Socialism – The Real Trickle-Down Economics
While politicos like to call tax cuts “trickle-down economics”, the real culprit is socialism. The Robin Hood theory of “steal from the rich and give to the poor” sounds noble however, in practice it doesn’t work that way. The political class tax and spend for their benefit first, then some may trickle-down to the masses.
Margaret Thatcher sums up the problem well. Citizens gladly take government benefits as long as someone else pays for them, while politicians of all flavors are happy to oblige.
|“The American people will never knowingly adopt socialism. But, under the name of “liberalism” they will adopt every fragment of the socialist program, until one day America will be a socialist nation without knowing how it happened.
I no longer need to run as a presidential candidate for the socialist party.”
– Norman Mattoon Thomas (1884-1968). Six-time presidential candidate for the Socialist Party of America.
Politicos buying votes with tax dollars, offer give-away programs to the citizens and politically connected – only after protecting themselves and millions of government employees. High salaries, generous health care, family leave, and pension benefits garner votes and significant campaign contributions from government workers.
With each election, creative politicos invent new and creative ways to grow and maintain their power spending our tax dollars.
If tax revenues can’t cover the costs, the government raises taxes and/or borrows money to make up the difference. Unlike the federal government, individual states can’t print money. Is there a breaking point on how much they spend, borrow and tax?
How bad is it?
Three high population states, NY, IL and CA all rank in the top 10 in total tax burden levied on their citizens to pay for enormous give away programs.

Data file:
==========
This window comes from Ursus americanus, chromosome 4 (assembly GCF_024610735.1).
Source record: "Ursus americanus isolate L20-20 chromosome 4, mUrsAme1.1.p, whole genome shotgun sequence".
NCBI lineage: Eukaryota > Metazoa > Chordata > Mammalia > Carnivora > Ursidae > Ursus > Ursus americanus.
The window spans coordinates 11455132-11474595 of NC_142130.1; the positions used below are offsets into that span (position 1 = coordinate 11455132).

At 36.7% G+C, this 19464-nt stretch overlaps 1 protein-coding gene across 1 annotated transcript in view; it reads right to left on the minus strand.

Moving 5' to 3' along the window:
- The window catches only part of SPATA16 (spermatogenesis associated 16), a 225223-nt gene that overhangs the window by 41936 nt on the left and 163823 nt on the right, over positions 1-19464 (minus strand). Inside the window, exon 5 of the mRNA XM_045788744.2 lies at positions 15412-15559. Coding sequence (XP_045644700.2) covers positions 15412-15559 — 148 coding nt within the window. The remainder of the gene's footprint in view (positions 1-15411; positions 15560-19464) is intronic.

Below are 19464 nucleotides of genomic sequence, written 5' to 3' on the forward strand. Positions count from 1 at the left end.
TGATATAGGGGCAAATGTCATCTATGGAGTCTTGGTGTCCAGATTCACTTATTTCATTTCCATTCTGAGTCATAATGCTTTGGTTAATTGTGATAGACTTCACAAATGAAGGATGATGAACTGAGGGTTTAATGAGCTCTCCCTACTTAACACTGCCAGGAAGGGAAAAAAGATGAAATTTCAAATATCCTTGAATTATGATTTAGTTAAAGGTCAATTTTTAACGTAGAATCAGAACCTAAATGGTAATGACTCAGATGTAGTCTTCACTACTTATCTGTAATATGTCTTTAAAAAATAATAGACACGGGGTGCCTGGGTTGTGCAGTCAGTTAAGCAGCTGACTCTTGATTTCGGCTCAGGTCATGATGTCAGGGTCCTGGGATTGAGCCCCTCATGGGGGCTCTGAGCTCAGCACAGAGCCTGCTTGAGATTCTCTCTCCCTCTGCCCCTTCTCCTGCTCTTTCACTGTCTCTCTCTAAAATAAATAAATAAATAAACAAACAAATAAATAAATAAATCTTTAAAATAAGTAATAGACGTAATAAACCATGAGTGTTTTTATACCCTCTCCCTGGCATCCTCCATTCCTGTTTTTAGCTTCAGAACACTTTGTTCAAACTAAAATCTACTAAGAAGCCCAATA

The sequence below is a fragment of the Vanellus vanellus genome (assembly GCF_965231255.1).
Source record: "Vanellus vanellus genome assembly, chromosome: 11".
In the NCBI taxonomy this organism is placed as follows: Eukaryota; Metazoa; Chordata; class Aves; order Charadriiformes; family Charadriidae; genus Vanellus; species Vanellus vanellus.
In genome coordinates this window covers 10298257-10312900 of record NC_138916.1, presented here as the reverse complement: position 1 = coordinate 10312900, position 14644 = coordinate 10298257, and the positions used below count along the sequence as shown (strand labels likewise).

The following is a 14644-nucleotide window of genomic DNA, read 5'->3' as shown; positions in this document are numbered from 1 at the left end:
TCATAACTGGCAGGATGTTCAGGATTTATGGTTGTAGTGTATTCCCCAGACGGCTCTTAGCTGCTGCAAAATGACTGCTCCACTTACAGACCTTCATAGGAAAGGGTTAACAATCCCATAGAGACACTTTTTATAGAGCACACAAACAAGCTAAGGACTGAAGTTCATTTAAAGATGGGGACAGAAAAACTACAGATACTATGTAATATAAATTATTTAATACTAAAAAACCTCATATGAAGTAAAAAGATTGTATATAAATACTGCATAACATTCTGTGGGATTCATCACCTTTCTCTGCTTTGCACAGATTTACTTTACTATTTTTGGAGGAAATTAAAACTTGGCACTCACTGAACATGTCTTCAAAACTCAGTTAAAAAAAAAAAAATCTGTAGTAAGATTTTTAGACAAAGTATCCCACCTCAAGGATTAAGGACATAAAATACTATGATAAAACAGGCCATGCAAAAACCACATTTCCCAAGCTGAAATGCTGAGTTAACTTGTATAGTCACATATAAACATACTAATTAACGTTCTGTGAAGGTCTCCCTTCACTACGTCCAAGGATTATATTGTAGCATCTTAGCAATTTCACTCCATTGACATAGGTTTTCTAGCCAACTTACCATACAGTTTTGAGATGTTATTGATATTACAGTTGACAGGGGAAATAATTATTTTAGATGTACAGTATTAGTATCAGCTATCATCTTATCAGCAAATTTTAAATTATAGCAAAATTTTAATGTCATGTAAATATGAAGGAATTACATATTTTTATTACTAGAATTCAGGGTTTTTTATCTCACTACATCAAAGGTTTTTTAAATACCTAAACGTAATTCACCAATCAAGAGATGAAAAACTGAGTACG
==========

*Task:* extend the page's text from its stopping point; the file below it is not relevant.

- NY is #1.
Crain’s New York Business tells us, “Report, New York sitting on a debt bomb!” (My emphasis)
“The Empire State leads the nation in “hidden debt,” according to a new report….
New York’s ledgers bear some $69.7 billion in unfunded liabilities, mainly pensions and health benefits contractually promised to state workers…. Such obligations, which states did not have to divulge…belie claims of balanced budgets and…limit borrowing capacity for future infrastructure projects.
The massive dollar figure is in addition to $40.9 billion in debt that New York did disclose in its 2017 financial report.”
Investor’s Business Daily quotes NY Governor Cuomo:
“He told his state’s citizens that income tax revenues were coming in $2.3 billion below the expectations of just a month ago. ‘That’s as serious as a heart attack.”
In fiscal year 2020 New York plans to spend around $176 billion, with an estimated $100 billion coming from federal funds.
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- Illinois is ranked #8.
“More than 19,000 Illinois Government Retirees Receive Pensions over $100k.
Data from Illinois’ six largest pension systems show 19,158 former government workers collect annual pensions of more than $100,000, costing those systems nearly $2.4 billion combined in fiscal year 2018.
Six-figure pensioners enrolled in those systems contributed an average of $160,100 toward their own retirements over the course of their careers and retired on average at age 59.
…. The state’s officially-reported pension debt sits at $130 billion, while Moody’s Investors Service lists the state’s unfunded pension liability at $250 billion. ….leaving taxpayers on the hook for massive debts. They have also caused routine calls for tax hikes at the state level.”
The Teachers Retirement System is the largest group in $100,000 club with nearly 12,000 pensioners.
- California is ranked #10.